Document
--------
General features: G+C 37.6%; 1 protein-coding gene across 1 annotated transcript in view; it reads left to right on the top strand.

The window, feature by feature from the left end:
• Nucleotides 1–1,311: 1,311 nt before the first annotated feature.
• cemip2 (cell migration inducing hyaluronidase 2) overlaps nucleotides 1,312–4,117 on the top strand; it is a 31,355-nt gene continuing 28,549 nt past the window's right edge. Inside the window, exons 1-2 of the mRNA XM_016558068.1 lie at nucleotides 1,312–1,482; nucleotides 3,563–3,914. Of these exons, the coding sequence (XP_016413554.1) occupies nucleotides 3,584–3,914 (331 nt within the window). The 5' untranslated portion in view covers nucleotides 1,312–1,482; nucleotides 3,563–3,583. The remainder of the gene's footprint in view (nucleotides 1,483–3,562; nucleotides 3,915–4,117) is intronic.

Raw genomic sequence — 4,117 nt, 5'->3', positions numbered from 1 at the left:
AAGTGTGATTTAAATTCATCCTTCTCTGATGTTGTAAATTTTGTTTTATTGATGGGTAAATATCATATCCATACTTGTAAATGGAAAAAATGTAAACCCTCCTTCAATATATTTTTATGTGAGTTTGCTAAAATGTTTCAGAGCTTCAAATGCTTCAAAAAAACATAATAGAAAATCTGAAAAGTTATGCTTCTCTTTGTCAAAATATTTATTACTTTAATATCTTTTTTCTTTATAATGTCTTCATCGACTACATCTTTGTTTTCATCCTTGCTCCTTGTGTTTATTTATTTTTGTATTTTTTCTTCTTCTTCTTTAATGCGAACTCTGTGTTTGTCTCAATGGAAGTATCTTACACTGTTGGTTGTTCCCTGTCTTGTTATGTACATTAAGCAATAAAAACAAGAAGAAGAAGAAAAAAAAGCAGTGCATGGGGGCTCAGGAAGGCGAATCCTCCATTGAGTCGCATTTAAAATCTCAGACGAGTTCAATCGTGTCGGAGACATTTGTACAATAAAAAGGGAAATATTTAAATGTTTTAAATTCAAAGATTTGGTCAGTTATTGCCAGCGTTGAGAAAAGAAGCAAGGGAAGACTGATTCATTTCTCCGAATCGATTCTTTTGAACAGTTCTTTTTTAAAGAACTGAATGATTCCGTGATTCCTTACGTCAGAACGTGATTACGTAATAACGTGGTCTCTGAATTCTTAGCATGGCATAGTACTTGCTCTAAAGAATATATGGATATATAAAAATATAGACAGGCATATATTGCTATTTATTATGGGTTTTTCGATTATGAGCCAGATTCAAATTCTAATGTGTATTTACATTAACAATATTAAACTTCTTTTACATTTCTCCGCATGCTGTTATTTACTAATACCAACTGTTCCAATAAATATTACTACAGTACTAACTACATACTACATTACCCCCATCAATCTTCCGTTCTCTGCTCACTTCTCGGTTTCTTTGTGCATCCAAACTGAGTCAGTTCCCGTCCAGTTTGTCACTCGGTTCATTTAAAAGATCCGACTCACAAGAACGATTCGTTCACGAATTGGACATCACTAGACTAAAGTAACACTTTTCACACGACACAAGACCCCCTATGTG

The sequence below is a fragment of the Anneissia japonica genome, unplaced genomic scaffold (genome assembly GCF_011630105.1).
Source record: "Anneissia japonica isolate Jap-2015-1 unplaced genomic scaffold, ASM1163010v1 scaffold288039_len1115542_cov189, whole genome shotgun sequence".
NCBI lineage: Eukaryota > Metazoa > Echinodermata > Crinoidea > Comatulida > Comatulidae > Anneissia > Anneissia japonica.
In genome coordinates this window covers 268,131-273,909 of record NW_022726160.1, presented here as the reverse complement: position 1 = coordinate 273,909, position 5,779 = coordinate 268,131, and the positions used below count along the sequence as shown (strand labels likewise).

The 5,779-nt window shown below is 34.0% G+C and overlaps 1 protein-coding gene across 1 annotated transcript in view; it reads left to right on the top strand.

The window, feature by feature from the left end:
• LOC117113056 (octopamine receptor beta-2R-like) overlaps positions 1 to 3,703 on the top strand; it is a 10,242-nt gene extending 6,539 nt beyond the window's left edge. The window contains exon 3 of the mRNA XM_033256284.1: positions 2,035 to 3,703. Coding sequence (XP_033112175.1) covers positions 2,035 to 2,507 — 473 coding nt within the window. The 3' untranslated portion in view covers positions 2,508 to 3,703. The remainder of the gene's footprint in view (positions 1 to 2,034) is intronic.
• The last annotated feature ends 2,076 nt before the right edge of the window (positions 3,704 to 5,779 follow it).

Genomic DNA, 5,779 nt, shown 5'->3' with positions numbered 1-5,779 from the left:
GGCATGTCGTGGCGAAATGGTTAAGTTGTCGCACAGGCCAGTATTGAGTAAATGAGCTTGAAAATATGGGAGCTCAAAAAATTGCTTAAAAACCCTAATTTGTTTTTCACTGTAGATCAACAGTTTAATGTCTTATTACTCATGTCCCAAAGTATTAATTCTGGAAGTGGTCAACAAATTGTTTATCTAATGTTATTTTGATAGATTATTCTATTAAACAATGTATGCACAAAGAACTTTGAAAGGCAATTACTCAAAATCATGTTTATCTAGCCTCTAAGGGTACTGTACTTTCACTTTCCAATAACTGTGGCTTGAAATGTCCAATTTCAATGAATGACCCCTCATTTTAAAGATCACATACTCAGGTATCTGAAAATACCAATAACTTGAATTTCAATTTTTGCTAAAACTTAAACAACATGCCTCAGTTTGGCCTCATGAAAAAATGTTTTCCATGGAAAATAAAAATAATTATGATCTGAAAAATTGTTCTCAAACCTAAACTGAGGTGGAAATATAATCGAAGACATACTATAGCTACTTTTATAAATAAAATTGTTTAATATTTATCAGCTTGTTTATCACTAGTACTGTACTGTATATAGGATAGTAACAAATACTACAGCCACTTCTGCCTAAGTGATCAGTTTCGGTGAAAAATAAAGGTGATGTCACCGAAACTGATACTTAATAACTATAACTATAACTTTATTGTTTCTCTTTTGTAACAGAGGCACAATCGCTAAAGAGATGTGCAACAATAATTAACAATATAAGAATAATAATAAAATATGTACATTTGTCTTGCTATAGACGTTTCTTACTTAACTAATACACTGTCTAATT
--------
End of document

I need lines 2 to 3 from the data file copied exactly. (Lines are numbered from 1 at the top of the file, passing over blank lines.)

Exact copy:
The window, feature by feature from the left end:
• Nucleotides 1–1,311: 1,311 nt before the first annotated feature.